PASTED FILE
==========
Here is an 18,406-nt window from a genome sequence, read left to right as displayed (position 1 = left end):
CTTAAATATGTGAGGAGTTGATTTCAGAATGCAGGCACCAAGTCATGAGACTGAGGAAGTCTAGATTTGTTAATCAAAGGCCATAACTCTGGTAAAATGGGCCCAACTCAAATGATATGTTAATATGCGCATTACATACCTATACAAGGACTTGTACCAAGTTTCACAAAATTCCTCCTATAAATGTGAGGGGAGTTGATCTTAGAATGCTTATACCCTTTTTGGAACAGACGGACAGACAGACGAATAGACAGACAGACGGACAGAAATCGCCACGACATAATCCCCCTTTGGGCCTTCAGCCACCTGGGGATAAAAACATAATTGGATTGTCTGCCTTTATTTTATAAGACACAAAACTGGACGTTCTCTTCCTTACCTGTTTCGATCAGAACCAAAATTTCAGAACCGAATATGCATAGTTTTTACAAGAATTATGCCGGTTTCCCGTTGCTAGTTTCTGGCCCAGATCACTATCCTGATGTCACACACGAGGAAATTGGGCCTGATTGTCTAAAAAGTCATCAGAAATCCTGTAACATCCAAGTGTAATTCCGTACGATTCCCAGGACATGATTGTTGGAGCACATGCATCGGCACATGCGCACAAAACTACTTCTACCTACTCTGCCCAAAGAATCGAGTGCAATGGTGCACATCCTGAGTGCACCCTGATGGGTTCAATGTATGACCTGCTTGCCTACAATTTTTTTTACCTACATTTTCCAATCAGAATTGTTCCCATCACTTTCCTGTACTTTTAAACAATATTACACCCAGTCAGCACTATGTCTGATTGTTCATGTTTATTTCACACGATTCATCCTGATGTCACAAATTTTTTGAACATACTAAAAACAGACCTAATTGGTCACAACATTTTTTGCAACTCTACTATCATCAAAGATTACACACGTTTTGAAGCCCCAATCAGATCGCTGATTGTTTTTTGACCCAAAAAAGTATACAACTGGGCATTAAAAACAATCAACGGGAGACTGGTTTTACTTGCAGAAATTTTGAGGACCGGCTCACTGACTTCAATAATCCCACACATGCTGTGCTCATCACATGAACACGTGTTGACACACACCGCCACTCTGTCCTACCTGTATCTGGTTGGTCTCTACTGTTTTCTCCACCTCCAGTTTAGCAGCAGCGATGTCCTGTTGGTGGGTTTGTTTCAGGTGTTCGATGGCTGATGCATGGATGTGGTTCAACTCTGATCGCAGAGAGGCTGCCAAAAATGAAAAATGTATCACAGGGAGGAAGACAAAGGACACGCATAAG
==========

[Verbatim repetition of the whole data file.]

Here is an 18,406-nt window from a genome sequence, read left to right as displayed (position 1 = left end):
CTTAAATATGTGAGGAGTTGATTTCAGAATGCAGGCACCAAGTCATGAGACTGAGGAAGTCTAGATTTGTTAATCAAAGGCCATAACTCTGGTAAAATGGGCCCAACTCAAATGATATGTTAATATGCGCATTACATACCTATACAAGGACTTGTACCAAGTTTCACAAAATTCCTCCTATAAATGTGAGGGGAGTTGATCTTAGAATGCTTATACCCTTTTTGGAACAGACGGACAGACAGACGAATAGACAGACAGACGGACAGAAATCGCCACGACATAATCCCCCTTTGGGCCTTCAGCCACCTGGGGATAAAAACATAATTGGATTGTCTGCCTTTATTTTATAAGACACAAAACTGGACGTTCTCTTCCTTACCTGTTTCGATCAGAACCAAAATTTCAGAACCGAATATGCATAGTTTTTACAAGAATTATGCCGGTTTCCCGTTGCTAGTTTCTGGCCCAGATCACTATCCTGATGTCACACACGAGGAAATTGGGCCTGATTGTCTAAAAAGTCATCAGAAATCCTGTAACATCCAAGTGTAATTCCGTACGATTCCCAGGACATGATTGTTGGAGCACATGCATCGGCACATGCGCACAAAACTACTTCTACCTACTCTGCCCAAAGAATCGAGTGCAATGGTGCACATCCTGAGTGCACCCTGATGGGTTCAATGTATGACCTGCTTGCCTACAATTTTTTTTACCTACATTTTCCAATCAGAATTGTTCCCATCACTTTCCTGTACTTTTAAACAATATTACACCCAGTCAGCACTATGTCTGATTGTTCATGTTTATTTCACACGATTCATCCTGATGTCACAAATTTTTTGAACATACTAAAAACAGACCTAATTGGTCACAACATTTTTTGCAACTCTACTATCATCAAAGATTACACACGTTTTGAAGCCCCAATCAGATCGCTGATTGTTTTTTGACCCAAAAAAGTATACAACTGGGCATTAAAAACAATCAACGGGAGACTGGTTTTACTTGCAGAAATTTTGAGGACCGGCTCACTGACTTCAATAATCCCACACATGCTGTGCTCATCACATGAACACGTGTTGACACACACCGCCACTCTGTCCTACCTGTATCTGGTTGGTCTCTACTGTTTTCTCCACCTCCAGTTTAGCAGCAGCGATGTCCTGTTGGTGGGTTTGTTTCAGGTGTTCGATGGCTGATGCATGGATGTGGTTCAACTCTGATCGCAGAGAGGCTGCCAAAAATGAAAAATGTATCACAGGGAGGAAGACAAAGGACACGCATAAG